th e Polar Limbs using the S 0 2 and H 2 S 0 4 A bundance Profiles Inferred
from the M agellan Spacecraft R adio O ccultation E xperim ents for O rbit
3212..........................................................................................................................
vi
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112
5.8
C om puted Residual Brightness Tem peratures o f Venus from N adir to
th e Polar Limbs using the SO 2 and H 2 SO 4 A bundance Profiles Inferred
from the Magellan Spacecraft Radio O ccultation E xperim ents for O rbit
321 3..........................................................................................................................
5.9
112
C om puted Residual Brightness T em peratures of Venus from N adir to
th e Polar Limbs using the SO 2 and H 2 SO 4 A bundance Profiles Inferred
from th e M agellan Spacecraft R adio O ccultation E xperim ents for O rbit
321 4 ..........................................................................................................................
6 .1
113
C haracteristics of an Airborne INSAR System used for th e Topo­
graphic M apping of Terrestrial Regions (Zebker an d G oldstein, 1986)
[85]............................................................................................................................
vii
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121
viii
List of Figures
2 .1
Block diagram o f the experim ental setu p used to m easure th e te m p e r­
a tu re dependence of th e microwave absorption of gaseous SO 2 under
sim ulated conditions for the Venus atm osphere..........................................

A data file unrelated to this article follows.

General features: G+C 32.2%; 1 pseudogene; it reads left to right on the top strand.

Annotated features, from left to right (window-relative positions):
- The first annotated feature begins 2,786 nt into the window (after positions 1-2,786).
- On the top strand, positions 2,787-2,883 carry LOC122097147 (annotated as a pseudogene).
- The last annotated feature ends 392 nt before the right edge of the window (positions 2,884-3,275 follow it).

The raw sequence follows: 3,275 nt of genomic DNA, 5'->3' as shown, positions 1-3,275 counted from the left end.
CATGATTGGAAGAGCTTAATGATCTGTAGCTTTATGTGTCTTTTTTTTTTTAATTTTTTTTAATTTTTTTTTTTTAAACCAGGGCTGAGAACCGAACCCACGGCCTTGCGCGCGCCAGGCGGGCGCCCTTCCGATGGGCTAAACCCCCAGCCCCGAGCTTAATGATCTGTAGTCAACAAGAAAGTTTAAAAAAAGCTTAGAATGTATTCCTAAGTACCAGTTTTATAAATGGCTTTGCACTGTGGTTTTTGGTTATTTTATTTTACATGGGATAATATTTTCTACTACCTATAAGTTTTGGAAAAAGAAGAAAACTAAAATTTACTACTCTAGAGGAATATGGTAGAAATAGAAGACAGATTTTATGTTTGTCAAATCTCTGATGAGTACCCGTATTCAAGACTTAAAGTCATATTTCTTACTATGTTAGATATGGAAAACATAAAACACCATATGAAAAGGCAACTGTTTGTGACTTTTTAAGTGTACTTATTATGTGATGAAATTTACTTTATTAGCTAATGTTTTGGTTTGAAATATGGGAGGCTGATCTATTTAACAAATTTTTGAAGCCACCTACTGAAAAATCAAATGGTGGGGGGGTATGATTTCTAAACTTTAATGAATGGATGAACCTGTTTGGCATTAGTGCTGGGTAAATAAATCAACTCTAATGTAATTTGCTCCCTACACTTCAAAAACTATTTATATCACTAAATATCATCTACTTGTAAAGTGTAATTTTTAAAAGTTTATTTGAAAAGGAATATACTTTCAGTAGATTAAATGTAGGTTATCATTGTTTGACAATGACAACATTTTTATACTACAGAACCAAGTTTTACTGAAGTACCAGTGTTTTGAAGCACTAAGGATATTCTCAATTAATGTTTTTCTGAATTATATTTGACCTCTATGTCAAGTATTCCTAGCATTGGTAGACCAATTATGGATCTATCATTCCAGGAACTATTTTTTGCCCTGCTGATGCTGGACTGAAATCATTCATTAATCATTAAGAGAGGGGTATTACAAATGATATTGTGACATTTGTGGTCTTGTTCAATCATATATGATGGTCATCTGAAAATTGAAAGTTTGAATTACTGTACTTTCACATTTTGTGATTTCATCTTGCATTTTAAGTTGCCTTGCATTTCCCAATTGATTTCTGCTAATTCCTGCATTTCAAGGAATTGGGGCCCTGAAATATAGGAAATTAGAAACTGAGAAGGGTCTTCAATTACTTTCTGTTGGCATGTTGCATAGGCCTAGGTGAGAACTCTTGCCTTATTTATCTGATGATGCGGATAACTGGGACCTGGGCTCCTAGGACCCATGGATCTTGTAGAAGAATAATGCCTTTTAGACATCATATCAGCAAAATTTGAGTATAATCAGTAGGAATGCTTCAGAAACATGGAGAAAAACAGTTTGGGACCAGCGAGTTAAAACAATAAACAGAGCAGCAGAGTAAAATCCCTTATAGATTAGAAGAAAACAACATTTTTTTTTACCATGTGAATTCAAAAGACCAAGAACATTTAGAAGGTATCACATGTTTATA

2.2
12
M easured ab sorptivity (normalized by num ber mixing ratio) of gaseous
SO 2 in a C O 2 atm osphere as a function of tem perature at 4 a tm for
a frequency of 2.25 GHz. The abscissa of the d ata points was shifted
from the actu a l tem p eratu re value for clarity. The
1 -a
error in th e
tem p eratu re m easurem ent is ± 2 K .................................................................
2.3
26
M easured absorptivity (normalized by num ber mixing ratio) of gaseous
SO 2 in a C O 2 atm osphere as a function of tem perature at 4-a tm for
a frequency o f 8.5 GHz. The abscissa of the d a ta points was shifted
from the a c tu a l tem p eratu re value for clarity. The
tem p eratu re m easurem ent is
2.4
±2
1 -a
error in th e
K.................................................................
27
M easured ab so rp tiv ity (normalized by num ber mixing ratio) of gaseous
SO 2 in a C O 2 atm osphere as a function of tem perature at 4 a tm for
a frequency of 21.7 GHz. T he abscissa of the d a ta points was shifted
from the actu a l tem p eratu re value for clarity. The l-a error in th e